Sunday’s Sermon from July 19, 2020, revamped for the Caller
The Israelites were dislocated from every routine, every familiarity in which they found identity and a sense of belonging.
We are in a time and space, a world experience, in which we are dislocated from all the little and everyday routines that tether us to our sense of identity and belonging.
In the first case, the dislocation was sought, chosen. The people were led out of the routine of their slavery to the world as it was by Moses, Miriam and Aaron. The liberation of the Israelites from the bondage of Pharaoh’s economy was full of promises that soon felt empty. How does a people, how does its leadership cultivate hope in year 2, year 10, year 20 of wandering in the wilderness, looking for home? The shared journey of struggle and uncertainty wove them together into a community of belonging.
Our dislocation is imposed. Our promised land is a vaccine that provides durable immunity and can be safely administered worldwide. We had a blip of hope as the curve was flattened, much like the initial exhilaration freedom from bondage brings, as if that’s all that is required. A goal achieved is only the beginning of another story.
The Israelites worshiped an idol, a golden calf, in the wilderness. They were hedging their bets against the promises of God.
Inequity and Ignorance and You Can’t Make Me are the golden calves at which too many worship, in longing and demanding for a return to “normal”.
The Israelites thought they could go their own way, but it turned out, they needed some rules to live by for the sake of their community, in order to survive. Moses came down from his mountain experience with a set of rules, commandments they’re called. And the 10 we all talk about and enshrine are only the top ten on the hit parade. There are 614 commandments, intended to keep them in God’s safe keeping.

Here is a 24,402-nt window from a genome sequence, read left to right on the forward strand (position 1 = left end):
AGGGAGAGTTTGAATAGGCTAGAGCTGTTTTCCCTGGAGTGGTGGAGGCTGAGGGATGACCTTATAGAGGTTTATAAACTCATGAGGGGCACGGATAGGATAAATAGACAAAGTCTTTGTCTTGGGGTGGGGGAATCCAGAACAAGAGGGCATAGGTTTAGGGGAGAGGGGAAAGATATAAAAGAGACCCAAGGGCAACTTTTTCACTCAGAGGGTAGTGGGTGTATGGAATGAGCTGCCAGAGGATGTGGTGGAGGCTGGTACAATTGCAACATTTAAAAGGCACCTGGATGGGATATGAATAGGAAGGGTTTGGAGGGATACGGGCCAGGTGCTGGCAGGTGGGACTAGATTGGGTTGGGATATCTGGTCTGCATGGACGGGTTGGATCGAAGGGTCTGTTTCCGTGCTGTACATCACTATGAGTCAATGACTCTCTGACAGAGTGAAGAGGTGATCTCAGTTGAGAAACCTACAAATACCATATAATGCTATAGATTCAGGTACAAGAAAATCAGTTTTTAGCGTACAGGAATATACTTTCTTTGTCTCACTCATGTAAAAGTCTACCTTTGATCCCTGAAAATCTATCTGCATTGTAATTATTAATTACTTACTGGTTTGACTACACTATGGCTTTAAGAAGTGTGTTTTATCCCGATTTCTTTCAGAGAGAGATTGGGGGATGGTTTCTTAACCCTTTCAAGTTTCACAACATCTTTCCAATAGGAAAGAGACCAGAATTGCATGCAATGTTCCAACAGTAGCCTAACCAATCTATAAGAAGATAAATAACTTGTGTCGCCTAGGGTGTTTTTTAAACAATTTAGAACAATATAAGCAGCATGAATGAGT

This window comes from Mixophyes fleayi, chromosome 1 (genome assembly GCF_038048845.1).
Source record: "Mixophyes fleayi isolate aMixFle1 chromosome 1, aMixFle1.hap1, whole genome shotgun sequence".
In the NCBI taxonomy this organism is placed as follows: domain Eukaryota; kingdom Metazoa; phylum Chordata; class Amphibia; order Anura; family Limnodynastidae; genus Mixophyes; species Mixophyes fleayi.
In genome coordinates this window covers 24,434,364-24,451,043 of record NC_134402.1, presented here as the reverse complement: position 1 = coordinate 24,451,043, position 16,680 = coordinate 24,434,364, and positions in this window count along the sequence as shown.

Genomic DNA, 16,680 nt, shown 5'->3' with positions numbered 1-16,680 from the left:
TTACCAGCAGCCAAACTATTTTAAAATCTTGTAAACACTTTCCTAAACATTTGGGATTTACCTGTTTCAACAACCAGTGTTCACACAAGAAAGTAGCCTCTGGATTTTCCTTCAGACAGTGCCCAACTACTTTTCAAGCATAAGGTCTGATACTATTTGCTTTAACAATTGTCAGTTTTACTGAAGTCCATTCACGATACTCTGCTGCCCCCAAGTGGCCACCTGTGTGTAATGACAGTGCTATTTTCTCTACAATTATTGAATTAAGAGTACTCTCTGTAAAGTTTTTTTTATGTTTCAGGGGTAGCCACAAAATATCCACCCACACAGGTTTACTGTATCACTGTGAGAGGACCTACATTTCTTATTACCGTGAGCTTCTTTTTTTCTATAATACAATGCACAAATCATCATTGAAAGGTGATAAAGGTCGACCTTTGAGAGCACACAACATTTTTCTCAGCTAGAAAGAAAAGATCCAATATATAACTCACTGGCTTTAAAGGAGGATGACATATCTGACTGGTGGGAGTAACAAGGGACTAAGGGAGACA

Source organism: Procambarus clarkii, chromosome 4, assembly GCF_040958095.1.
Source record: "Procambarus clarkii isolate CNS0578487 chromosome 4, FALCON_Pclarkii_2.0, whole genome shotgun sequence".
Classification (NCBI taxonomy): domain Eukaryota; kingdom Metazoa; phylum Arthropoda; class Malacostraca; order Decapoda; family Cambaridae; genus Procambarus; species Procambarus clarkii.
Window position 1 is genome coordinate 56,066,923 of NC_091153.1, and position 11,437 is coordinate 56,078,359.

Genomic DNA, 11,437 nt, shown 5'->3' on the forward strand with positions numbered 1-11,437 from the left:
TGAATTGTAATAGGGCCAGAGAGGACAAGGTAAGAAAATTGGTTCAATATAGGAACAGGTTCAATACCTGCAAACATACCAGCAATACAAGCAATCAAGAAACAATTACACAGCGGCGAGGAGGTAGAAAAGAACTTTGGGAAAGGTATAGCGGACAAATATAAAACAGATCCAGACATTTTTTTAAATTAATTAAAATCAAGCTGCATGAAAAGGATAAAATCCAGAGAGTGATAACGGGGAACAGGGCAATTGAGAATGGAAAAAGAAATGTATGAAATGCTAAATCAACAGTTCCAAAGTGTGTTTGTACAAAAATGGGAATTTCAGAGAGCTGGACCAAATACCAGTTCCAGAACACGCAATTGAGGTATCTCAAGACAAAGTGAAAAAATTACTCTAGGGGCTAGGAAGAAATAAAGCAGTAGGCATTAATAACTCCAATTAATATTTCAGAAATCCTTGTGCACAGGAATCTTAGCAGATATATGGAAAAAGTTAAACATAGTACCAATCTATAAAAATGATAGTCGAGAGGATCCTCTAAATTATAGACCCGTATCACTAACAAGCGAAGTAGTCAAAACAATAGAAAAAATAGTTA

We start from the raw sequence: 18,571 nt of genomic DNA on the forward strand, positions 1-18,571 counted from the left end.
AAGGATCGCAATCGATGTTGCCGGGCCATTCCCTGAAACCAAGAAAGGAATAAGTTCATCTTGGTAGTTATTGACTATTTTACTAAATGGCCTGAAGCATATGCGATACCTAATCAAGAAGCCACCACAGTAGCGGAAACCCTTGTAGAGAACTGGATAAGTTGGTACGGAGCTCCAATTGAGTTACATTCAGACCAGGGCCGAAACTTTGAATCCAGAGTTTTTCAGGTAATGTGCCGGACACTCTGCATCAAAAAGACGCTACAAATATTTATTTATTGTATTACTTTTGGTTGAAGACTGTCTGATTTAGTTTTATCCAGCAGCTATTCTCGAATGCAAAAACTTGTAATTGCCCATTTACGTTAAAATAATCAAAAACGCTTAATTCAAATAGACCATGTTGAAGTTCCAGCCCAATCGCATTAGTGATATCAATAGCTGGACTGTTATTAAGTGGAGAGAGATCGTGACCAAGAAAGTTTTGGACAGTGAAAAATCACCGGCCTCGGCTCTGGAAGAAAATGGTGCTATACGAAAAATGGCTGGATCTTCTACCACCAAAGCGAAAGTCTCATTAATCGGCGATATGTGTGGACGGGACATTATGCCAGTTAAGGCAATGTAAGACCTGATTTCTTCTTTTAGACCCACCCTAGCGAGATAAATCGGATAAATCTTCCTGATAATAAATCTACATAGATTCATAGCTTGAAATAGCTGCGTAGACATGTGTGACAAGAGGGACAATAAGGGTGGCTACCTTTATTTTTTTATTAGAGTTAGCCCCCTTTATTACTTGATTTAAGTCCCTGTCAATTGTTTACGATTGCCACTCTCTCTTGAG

In our wilderness experience, there are two commandments: stay six feet away from people not in your household AND wear a mask when you leave home. (Simplify to one a la Dr. Lucy Jones, “Don’t Share Your Air.
There was a lot of complaining in the wilderness. They were thrown into a totally unfamiliar situation. No one in the group had ever been part of the liberation of an entire people nor had the logistics experience to manage a nation without a place to land. There was confusion, uncertainty, lack of food, lack of shelter.
We have valid complaints. Here are just some: Parents are frustrated about the loss their children experience because they can’t socialize with friends which is important developmental work, frustrated by the radical change in learning platform from in-person to online. Teachers and school staff are frustrated that their health is last on the list of consideration for bringing everyone back into the petri dish that is a school setting. How are they going to keep up with a hybrid program that requires a minimum 60 hour work week to do well so children learn at the same rate of pay? Sounds a lot like Pharaoh’s economy. Seniors living with severe isolation. Our mental and physical wellbeing is at risk because of the isolation all of us experience, the unmooring from routines that used to center us.
Who are we going to become as individuals and as a community of faith in light of what is? We didn’t go to school or take a webinar to learn how to parent, partner, be a friend, a person of faith, a congregation in a pandemic. I get it; most of us if we have a pulse are overwhelmed. But I believe God has given us, and is giving us gifts even now to be the people we need to be, that God needs us to be for this blip in human history.
Our faith story can shape who we are and who we are becoming. It can build a road to resilience as we recall the stories of our faith. God led the Israelites through their wilderness experience by day and by night: a pillar of cloud by day and a pillar of fire by night. Sometimes it’s in the darkness that it is safest to travel; a little help from God can light the way.